Rovers may not have made the strides up the Championship table they would have hoped for in the final nine games, but there was one set of standings where they did make a bid for the top six: possession.

The 3-1 defeat to champions Leeds United aside, Rovers had more possession than the opposition in every other game after the re-start, ending with an average of 52.4 per cent across the 46 games, compared with 50.5 the previous season.

Tony Mowbray sees a direct correlation between the amount of possession enjoyed, and league position, believing the greater control of the ball the greater likelihood of success.

Not in quite the same order, but the top four teams in the division did all end with the highest average possession, although Cardiff City were definitely an exception to the rule, having the least in the division, but still breaking in to the top six.

Rovers will hope to realise that ambition in 2020/21, having fallen short last season, with Mowbray keen to do so by having more possession.

It’s something his teams were noted for prior to his arrival at Ewood Park, but the manager has himself conceded Rovers’ style under his management has been a little different to how he would normally operate.

That has largely been down to the success of his attacking duo Danny Graham and Bradley Dack and built around getting the ball forward as quickly as possible.

But with the former now departed, and a younger, more technical, squad at his disposal, Mowbray feels he has the necessary armoury to implement such a style, and now is the time to do it.

However, equally key will be sourcing a replacement for Tosin Adarabioyo, who without him, Rovers struggled to find any penetration when passing out from the back, demonstrated by frustrating draws over the Christmas period against Wigan and Birmingham.

“We’re trying to become more possession-based. Every team at the top end of this league dominates the ball, they create the most chances,” Mowbray explained.

“It’s not an accident that the highest-possession teams are at the top of the league. Maybe Nottingham Forest break that rule a little bit, but Fulham, Brentford, West Brom, Leeds, they dominate the ball and create chances and history over my managerial career, that’s what I’ve always done.

“I inherited a football club that didn’t have the ability to do that, in my opinion, to dominate the ball. We tried to find a way, we found a way in League One because we didn’t want to be a team that stayed in League One for four, five, six years like some teams have done.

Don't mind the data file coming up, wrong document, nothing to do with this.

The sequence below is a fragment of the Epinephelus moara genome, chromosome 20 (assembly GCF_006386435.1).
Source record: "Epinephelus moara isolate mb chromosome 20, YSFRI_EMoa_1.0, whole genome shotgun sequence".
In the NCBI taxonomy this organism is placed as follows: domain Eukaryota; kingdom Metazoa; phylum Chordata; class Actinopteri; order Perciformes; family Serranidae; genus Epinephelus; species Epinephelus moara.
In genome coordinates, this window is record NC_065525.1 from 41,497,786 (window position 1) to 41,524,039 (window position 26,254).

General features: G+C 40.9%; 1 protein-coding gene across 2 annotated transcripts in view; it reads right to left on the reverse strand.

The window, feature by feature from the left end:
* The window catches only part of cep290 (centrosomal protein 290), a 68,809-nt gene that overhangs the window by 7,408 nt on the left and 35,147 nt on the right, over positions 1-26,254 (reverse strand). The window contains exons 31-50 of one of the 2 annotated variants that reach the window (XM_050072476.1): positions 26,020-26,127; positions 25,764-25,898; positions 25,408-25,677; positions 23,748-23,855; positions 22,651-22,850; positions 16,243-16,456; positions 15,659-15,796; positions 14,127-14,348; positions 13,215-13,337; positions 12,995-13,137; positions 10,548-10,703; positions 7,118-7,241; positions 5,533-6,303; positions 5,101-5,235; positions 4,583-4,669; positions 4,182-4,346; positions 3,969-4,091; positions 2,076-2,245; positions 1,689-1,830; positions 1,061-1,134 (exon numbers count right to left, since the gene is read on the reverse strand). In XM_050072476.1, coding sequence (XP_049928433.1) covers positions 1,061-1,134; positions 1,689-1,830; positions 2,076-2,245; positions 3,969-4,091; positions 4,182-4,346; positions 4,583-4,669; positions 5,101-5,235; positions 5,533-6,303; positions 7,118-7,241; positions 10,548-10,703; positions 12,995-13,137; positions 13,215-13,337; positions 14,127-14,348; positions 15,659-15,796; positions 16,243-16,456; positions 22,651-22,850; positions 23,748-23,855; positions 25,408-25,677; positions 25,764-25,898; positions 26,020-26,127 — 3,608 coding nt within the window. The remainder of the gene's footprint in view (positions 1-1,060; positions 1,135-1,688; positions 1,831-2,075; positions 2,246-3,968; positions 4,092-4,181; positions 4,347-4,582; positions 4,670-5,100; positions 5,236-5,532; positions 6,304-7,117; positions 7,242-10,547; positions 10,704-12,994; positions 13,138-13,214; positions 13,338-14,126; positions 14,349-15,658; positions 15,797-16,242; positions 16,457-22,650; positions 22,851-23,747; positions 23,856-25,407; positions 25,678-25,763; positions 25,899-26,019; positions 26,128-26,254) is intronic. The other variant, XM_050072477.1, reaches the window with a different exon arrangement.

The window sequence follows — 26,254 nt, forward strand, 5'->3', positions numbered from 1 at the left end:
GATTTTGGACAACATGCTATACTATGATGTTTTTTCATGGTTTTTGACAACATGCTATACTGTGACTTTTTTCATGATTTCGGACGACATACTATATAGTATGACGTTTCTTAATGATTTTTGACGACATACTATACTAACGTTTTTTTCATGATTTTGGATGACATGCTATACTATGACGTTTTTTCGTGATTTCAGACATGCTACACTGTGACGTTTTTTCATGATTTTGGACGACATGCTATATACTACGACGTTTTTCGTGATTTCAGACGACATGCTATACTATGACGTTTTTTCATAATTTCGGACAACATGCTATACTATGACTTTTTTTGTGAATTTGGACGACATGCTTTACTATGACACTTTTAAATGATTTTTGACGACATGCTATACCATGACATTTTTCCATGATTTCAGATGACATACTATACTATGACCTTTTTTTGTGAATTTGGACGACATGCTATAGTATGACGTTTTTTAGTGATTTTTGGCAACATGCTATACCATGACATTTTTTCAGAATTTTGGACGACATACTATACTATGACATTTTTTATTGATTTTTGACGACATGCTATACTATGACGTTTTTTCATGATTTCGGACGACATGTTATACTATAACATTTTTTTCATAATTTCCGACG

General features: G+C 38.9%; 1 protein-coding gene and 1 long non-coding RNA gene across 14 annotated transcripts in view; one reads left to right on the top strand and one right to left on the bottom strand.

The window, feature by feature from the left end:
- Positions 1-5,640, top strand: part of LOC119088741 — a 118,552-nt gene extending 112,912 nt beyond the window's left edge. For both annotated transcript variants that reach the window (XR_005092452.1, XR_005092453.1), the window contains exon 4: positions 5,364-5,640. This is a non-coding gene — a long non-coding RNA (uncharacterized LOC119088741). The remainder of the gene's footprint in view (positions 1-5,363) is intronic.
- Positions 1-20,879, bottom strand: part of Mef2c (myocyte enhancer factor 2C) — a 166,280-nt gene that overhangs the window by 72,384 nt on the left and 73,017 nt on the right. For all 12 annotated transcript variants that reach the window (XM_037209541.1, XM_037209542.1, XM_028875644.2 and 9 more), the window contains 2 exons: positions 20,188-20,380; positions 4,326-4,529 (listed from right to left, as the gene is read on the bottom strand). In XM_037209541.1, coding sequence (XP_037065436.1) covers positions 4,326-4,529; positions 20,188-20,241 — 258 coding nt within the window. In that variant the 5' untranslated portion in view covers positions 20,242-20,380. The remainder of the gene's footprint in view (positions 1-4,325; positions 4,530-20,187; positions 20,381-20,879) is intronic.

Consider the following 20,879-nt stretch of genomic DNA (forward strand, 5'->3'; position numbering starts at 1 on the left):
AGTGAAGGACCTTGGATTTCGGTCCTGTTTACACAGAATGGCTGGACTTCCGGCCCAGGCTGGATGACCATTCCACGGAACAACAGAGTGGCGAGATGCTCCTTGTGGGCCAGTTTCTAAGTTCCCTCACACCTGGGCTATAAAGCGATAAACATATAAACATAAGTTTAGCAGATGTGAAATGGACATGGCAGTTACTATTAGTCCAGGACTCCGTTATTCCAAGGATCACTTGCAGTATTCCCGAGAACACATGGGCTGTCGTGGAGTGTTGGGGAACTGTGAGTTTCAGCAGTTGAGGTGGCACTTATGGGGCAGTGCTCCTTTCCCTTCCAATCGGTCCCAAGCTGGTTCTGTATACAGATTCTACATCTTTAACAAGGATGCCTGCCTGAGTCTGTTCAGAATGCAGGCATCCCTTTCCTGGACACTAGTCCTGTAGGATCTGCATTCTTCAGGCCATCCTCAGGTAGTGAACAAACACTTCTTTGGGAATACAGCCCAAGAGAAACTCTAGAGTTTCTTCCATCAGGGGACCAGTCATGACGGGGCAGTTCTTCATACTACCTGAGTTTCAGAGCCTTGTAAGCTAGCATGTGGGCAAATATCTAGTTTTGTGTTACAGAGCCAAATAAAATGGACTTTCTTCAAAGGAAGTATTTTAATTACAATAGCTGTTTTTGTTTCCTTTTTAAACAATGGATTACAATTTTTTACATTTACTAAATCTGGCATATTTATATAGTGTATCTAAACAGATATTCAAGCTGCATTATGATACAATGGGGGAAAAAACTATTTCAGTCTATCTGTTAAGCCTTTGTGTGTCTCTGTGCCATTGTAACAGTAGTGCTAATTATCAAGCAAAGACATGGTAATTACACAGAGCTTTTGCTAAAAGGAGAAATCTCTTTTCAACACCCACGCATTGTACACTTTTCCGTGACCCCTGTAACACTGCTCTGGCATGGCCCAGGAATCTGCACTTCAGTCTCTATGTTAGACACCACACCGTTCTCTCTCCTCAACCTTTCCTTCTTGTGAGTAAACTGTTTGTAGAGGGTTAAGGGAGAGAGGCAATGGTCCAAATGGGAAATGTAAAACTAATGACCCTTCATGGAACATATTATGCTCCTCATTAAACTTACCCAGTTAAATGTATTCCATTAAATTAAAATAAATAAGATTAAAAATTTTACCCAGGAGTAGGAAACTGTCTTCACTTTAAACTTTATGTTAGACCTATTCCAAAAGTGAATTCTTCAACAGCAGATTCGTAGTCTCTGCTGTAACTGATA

“Here we are on a journey back, football, in my opinion, you have to build teams and what you might you call axons, repetitive thought patterns for players on how we play.

“You build those in training and you have to do all the work, and then it’s how your team understands that, so they can dominate the ball, create chances, score goals, and then keep working on the processes to do what you do as a team.”

While possession and statistics can be used to support, or defend, any particular argument, there are some areas Mowbray will be keen to see his side improve.

Based upon ‘expected goals’, Rovers ended with 11.8 more goals than the quality of chances they created. That will largely be based upon the stunning long range strikes of Adam Armstrong, and was in fact the biggest swing in the division.

Only four sides in the division managed fewer average shots per match than Rovers, and if they are to become more dominant with the ball as the manager wants, coming up with a plan to break down stubborn defences will be key.

The return of Dack from injury will undoubtedly help with both the creating, and taking of chances, but there were times in the defeat at Millwall and Luton where for all their possession, Rovers looked lost when coming up against a low block defence where space was at a premium.

But Mowbray believes repetition on the training ground will help with that.

“The opposition will try and stop you, but they won’t be able to because it’s so built in to you how you play and what you do that every week you dominate the ball, create chances, and score. And that’s not an accident,” he added.

“When you come up against another high-quality team, then you will get tight, close football matches that can swing either way.”

Rovers’ recruitment this summer must focus on the defensive area of the team which has been neglected in terms of permanent additions during Mowbray’s time in charge.

That will likely mean a reliance on the attacking players already at the club to come up with the goods, but Mowbray sees promise in the young players coming through to supplement his squad.

“I’m trying to take this team forward, it’s not easy, doing it bit by bit. But in the club I feel we have some young players who can help us develop and grow but it’s about getting that balance that they might not be physically and mentally ready, but they’re desperate to learn,” he added.

“They are the future. We have some wonderful footballers at this club, football is a balance of attributes, and that can be a mentality, a man doing a man’s job, rather than loads of lads getting bullied in football matches even though they’re desperate to do well for the team.

“You have to get the balance right.”